From a teen in the U.S.: Hello, I’ve been wondering if my dad has got a communication/comprehension disorder, or something related to Asperger’s syndrome.
He has always struggled with comprehension and he often does not understand, remember or take into account what you just said. It often happens with small facts but he keeps asking and making up/changing your answers in his head. Also, he struggles with emotions and lacks empathy.
Often he is fixed on his way of doing things and does not care about rules, whether something is wrong or right, or his childrens’ feelings. These issues have always been there but now they are getting in the way of his life and he might lose his job. He often leaves meetings thinking that he delivered one message while his coworkers understood a totally different thing. I need your help.Does My Dad Have Asperger’s Syndrome?
Does My Dad Have Asperger’s Syndrome?
Your dad is lucky to have such a concerned daughter. Since this behavior is long-standing, it is unlikely that he is suffering from some kind of dementia. However, there are many possible explanations, both medical and psychological, for the disconnect between what he experiences and what others observe.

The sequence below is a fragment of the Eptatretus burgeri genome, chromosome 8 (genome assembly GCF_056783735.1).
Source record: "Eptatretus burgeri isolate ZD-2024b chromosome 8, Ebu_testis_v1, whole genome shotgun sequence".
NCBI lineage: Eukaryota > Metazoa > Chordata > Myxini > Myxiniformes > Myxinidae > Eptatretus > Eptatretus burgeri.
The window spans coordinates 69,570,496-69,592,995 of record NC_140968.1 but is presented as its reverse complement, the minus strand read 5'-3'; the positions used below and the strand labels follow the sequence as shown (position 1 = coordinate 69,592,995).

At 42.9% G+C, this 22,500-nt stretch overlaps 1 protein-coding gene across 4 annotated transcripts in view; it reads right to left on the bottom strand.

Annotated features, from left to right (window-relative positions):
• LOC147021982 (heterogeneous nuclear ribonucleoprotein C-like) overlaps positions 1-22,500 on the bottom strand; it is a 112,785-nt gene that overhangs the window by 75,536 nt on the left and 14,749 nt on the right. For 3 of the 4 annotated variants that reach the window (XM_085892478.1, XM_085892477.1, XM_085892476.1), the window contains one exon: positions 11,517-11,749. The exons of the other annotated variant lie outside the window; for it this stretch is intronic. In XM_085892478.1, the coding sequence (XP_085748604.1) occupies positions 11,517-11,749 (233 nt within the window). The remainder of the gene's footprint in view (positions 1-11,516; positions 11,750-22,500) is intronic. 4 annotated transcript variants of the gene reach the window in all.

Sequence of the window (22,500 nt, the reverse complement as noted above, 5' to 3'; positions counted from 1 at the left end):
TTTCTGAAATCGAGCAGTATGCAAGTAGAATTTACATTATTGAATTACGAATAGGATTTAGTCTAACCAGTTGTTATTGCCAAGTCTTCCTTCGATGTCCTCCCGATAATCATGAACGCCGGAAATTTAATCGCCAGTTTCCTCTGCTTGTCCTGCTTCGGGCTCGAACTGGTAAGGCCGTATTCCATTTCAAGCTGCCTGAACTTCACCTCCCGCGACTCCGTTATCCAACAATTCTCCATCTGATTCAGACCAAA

There’s a limit to what a teen can do. I hope your mother is in the picture. If not, I really hope there is and adult in the extended family you can reach to for help. He is more likely to listen to another adult than to you.
Your dad would probably benefit from seeing a neurologist. If he is medically fine, then it is just possible that you are seeing behavior that is connected to either the autism spectrum or a personality disorder. I can’t definitely say one way or the other. He should be seen by a qualified mental health specialist for an evaluation.
Since your dad is disconnected from understanding the effect of his behavior on others, ideally, he would give you and other members of the family permission to share your experiences with the doctor. Once he has a thorough evaluation, he will be presented with a conclusion and a plan. It is then up to him to decide how to proceed.
I very much hope that someone can persuade him to have an evaluation. He and the family are missing out on the relationships he could have with all of you.
I wish you well.